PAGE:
The Conversational Model is a form of psychoanalytic psychotherapy devised by Robert Hobson and Russell Meares for the successful treatment of patients (later to be termed 'borderline') who for many years had been regarded as 'unanalysable' and untreatable. Outcome studies have indicated that the Conversational Model, by focusing on affective experience, has successfully fostered the development of Self through the transformation of the unconscious trauma system of these patients. Williams James implied the centrality of affect in saying that:'what we mean by personal selves are thoughts connected as we feel them to be connected.' Empathic conversation creatively alert to the nuances of feeling and language as expressions of unconscious memories, transference and countertransference, develops the therapeutic relationship. The movement of Self towards wholeness involves the attainment of a duplex, newly reflective Self. It also involves a movement towards a state called by Robert Hobson 'aloneness-togetherness.'While maintaining its primary focus on transformation of trauma through feeling language and relationship, the Conversational Model has integrated the theories of Freud, James, Jung, Winnicott, Kohut and others. Its strong research program examines clinical processes and outcomes in terms of linguistics, neurophysiology, attachment theory and broader psychopathology. Training based on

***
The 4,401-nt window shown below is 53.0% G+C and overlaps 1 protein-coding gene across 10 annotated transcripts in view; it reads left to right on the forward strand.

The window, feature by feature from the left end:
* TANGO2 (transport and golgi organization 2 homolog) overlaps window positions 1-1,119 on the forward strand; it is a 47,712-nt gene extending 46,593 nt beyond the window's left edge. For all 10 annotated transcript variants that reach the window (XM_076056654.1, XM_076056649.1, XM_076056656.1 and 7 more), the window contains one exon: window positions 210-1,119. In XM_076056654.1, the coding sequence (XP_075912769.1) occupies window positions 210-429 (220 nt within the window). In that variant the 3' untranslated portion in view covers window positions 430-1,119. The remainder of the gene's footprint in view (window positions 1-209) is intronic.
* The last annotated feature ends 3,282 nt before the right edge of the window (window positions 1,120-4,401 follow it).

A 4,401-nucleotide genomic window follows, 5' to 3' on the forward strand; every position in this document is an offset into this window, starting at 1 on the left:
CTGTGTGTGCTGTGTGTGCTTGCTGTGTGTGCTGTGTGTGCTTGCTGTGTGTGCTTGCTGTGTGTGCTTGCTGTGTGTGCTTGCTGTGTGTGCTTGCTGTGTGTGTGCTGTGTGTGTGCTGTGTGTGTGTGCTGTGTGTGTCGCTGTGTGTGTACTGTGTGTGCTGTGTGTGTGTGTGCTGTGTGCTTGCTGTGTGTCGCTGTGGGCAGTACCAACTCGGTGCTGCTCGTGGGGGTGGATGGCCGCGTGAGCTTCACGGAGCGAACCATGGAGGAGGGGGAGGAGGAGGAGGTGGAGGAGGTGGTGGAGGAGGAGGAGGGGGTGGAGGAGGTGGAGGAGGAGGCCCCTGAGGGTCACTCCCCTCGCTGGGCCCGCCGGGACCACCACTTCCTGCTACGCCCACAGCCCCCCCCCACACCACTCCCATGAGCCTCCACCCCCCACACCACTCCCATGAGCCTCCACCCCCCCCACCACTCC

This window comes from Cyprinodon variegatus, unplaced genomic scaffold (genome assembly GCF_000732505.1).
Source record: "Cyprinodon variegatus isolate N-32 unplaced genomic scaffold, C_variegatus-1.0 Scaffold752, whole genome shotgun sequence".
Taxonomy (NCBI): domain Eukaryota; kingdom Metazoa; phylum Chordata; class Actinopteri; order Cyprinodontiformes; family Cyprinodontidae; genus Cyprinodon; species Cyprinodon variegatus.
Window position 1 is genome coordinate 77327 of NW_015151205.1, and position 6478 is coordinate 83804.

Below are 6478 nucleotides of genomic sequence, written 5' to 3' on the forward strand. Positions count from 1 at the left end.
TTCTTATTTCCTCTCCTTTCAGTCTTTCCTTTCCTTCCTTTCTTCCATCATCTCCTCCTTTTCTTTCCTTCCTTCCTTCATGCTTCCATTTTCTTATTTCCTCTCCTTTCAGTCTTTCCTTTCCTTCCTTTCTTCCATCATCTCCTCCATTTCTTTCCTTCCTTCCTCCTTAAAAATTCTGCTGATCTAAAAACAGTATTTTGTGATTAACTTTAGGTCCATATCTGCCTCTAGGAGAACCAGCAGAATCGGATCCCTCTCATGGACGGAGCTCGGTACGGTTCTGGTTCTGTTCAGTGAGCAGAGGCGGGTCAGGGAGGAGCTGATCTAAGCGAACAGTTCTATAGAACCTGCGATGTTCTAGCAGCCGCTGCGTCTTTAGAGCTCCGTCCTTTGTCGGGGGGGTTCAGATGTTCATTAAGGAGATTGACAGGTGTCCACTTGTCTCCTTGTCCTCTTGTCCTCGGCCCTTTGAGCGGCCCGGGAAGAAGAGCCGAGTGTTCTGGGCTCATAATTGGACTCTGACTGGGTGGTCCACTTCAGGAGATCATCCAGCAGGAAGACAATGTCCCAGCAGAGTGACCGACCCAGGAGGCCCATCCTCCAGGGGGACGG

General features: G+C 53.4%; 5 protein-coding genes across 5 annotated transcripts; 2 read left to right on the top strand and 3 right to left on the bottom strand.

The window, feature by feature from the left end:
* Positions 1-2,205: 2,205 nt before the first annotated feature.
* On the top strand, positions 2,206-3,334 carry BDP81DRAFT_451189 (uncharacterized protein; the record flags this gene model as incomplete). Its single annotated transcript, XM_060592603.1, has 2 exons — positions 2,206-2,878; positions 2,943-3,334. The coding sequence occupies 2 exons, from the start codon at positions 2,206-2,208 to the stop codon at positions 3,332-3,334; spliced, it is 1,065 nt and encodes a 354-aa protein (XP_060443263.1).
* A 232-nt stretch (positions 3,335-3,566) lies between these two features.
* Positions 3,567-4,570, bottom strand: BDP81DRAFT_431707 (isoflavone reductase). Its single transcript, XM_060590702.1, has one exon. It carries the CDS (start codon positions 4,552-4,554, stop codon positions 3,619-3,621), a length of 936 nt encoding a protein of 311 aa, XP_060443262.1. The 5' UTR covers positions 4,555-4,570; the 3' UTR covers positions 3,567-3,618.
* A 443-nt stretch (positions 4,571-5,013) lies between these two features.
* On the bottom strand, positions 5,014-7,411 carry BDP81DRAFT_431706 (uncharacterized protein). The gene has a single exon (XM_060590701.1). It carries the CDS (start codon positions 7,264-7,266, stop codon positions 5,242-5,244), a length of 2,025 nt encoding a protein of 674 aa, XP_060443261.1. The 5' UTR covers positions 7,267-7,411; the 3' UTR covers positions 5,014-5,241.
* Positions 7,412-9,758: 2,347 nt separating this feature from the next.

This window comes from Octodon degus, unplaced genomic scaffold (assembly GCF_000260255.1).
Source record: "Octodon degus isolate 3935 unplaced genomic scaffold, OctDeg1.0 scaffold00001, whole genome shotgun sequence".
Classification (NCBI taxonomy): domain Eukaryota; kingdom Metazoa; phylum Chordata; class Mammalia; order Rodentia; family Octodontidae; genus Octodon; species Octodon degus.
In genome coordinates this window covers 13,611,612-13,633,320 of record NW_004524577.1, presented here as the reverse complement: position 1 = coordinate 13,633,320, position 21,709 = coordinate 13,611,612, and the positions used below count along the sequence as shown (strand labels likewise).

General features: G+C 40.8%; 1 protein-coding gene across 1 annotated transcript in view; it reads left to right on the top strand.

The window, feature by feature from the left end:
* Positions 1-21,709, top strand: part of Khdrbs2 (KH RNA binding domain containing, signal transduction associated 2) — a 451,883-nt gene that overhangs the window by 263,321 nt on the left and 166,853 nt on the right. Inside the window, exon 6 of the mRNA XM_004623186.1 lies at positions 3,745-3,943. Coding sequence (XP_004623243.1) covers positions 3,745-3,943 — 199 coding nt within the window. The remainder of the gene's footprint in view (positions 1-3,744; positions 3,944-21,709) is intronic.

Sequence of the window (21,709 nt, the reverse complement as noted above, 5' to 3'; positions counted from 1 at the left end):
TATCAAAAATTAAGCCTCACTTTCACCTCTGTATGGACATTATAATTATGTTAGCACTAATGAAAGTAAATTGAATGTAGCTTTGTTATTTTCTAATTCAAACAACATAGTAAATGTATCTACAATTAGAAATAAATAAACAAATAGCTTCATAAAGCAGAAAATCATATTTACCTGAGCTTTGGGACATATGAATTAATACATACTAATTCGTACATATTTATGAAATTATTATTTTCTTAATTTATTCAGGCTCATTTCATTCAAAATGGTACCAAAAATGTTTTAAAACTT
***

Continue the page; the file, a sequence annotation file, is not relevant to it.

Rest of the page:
supervision by audiotape promotes empathic responsiveness to the 'minute particulars' of the co-constructed therapeutic relationship, and constant attention to unconscious processes in the emergence of Self.
WORLD DREAMING: WORLD CONGRESS FOR PSYCHOTHERAPY
24-28 August 2011 Sydney Convention and Exhibition Centre
Darling Harbour, Australia.
Visit The World Council for Psychotherapy at http://www.worldpsyche.org